I don’t think it’s possible to go over only half of a cliff, any more than one can kill half of a dog. But the “fiscal cliff” isn’t really a cliff; it’s a metaphor.
The metaphor refers to two very different phenomena. The first is a tax hike for everyone who pays federal incomes taxes. The second half is a rather large cut in federal spending.
I don’t know of any conservative who favors raising all tax rates. But many conservatives would not rule out a big spending cut, even if it extends to the Pentagon.
The two phenomenon — tax hikes and spending cuts — were lumped together to form the “fiscal cliff” in order to create a threat that all sides want to avoid. But if we go over the cliff, the tax hikes and the spending cuts will then live separate lives.
The life of the universal tax hike would almost surely be short. Senate Democrats would immediately pass legislation cutting taxes for everyone making less than $250,000 per year. House Republicans would initially resist that legislation and pass their own bill cutting taxes for everyone. But because the public will scream bloody murder at the Republicans (mainly), eventually Congress would likely pass something fairly close to the Democratic bill. But regardless of the final cut-off number — be it $250,000 a year, $400,000 a year or whatever — Congress in all likelihood will make sure the “middle class” gets retroactive tax relief.
The “cliff” spending cuts are another matter. The House, I imagine, will seek relief from the impact of the cuts in military spending. The Senate will try to tie that relief to relief on other spending cuts.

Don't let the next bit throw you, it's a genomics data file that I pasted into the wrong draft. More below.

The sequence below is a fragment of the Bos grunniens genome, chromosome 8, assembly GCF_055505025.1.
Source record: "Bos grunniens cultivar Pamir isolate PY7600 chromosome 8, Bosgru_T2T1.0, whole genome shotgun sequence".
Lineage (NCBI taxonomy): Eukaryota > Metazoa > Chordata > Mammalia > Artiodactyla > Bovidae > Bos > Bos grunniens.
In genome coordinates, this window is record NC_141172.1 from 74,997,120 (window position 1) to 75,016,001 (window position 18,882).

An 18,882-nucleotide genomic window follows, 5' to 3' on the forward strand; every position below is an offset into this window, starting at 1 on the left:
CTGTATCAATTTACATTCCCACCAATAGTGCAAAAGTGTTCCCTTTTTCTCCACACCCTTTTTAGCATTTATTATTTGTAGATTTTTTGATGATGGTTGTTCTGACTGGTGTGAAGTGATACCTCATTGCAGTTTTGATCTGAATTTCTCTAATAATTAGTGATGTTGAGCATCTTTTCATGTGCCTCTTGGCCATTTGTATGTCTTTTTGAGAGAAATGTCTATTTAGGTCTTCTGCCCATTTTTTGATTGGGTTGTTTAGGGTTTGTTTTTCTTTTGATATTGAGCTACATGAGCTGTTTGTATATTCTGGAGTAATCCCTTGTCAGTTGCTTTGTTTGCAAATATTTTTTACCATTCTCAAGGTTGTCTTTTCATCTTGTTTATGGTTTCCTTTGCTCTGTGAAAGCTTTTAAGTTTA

But Republicans can resist the Democrats on this. The public sides with the Dems on taxes and probably on entitlement reform. But when it comes to cutting government spending (as opposed to entitlements), Republicans will start with the upper hand, and may well retain it even if/when the Obama administration tries to manipulate the cuts to inflict pain.
Therefore, as I see it, we should expect one of two outcomes. If the Dems play hard ball the spending cuts will basically stick across the board. If the Dems relent in the name of national security, there will be significant relief on the military cuts but not much relief elsewhere.
The second outcome is what most conservatives want. The first outcome would be a mixed bag. But there is much to be said for putting the federal government on a diet, even if it means some discomfort for the military.
This would leave untouched the matter of entitlement reform, which is the key to solving our debt problem. If entitlements can’t be dealt with in a grand post-cliff bargain, they can be addressed in connection with debt-ceiling limit negotiations. These would occur either in February or, if Republicans think that’s to early given President Obama’s high current standing, later this year.
I’d still prefer a reasonable deal with the Democrats now to going over any portion of the fiscal cliff. But if Obama continues to take a hard line, Republicans should be willing to go over the better half of the cliff.